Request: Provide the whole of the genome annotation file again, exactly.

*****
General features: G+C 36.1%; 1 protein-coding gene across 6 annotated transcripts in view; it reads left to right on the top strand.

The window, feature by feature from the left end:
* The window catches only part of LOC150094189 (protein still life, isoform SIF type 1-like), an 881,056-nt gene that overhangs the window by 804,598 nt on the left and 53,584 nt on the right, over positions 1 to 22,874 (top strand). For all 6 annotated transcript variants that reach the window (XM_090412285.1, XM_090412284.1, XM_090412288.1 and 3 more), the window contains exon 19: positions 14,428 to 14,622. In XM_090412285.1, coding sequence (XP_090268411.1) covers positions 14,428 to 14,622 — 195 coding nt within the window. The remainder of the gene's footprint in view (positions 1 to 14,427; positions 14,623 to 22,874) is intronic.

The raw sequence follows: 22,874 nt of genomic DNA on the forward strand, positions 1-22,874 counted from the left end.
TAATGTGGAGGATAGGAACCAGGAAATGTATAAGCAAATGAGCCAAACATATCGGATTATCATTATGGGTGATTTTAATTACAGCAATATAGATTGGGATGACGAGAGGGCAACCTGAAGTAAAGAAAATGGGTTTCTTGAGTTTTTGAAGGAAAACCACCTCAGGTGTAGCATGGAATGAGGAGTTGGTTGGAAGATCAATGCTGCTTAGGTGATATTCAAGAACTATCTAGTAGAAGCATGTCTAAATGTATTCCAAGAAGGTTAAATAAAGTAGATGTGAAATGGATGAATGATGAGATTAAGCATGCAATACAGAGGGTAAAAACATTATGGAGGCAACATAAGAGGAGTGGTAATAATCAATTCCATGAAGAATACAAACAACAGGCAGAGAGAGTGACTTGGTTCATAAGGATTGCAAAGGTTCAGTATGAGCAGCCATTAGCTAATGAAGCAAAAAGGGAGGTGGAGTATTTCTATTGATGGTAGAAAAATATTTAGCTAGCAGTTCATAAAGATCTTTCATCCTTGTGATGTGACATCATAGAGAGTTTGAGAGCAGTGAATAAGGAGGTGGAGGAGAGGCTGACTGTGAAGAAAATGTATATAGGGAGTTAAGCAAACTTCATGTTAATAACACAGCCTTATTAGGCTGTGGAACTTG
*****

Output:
General features: G+C 36.1%; 1 protein-coding gene across 6 annotated transcripts in view; it reads left to right on the top strand.

The window, feature by feature from the left end:
* The window catches only part of LOC150094189 (protein still life, isoform SIF type 1-like), an 881,056-nt gene that overhangs the window by 804,598 nt on the left and 53,584 nt on the right, over positions 1 to 22,874 (top strand). For all 6 annotated transcript variants that reach the window (XM_090412285.1, XM_090412284.1, XM_090412288.1 and 3 more), the window contains exon 19: positions 14,428 to 14,622. In XM_090412285.1, coding sequence (XP_090268411.1) covers positions 14,428 to 14,622 — 195 coding nt within the window. The remainder of the gene's footprint in view (positions 1 to 14,427; positions 14,623 to 22,874) is intronic.

The raw sequence follows: 22,874 nt of genomic DNA on the forward strand, positions 1-22,874 counted from the left end.
TAATGTGGAGGATAGGAACCAGGAAATGTATAAGCAAATGAGCCAAACATATCGGATTATCATTATGGGTGATTTTAATTACAGCAATATAGATTGGGATGACGAGAGGGCAACCTGAAGTAAAGAAAATGGGTTTCTTGAGTTTTTGAAGGAAAACCACCTCAGGTGTAGCATGGAATGAGGAGTTGGTTGGAAGATCAATGCTGCTTAGGTGATATTCAAGAACTATCTAGTAGAAGCATGTCTAAATGTATTCCAAGAAGGTTAAATAAAGTAGATGTGAAATGGATGAATGATGAGATTAAGCATGCAATACAGAGGGTAAAAACATTATGGAGGCAACATAAGAGGAGTGGTAATAATCAATTCCATGAAGAATACAAACAACAGGCAGAGAGAGTGACTTGGTTCATAAGGATTGCAAAGGTTCAGTATGAGCAGCCATTAGCTAATGAAGCAAAAAGGGAGGTGGAGTATTTCTATTGATGGTAGAAAAATATTTAGCTAGCAGTTCATAAAGATCTTTCATCCTTGTGATGTGACATCATAGAGAGTTTGAGAGCAGTGAATAAGGAGGTGGAGGAGAGGCTGACTGTGAAGAAAATGTATATAGGGAGTTAAGCAAACTTCATGTTAATAACACAGCCTTATTAGGCTGTGGAACTTG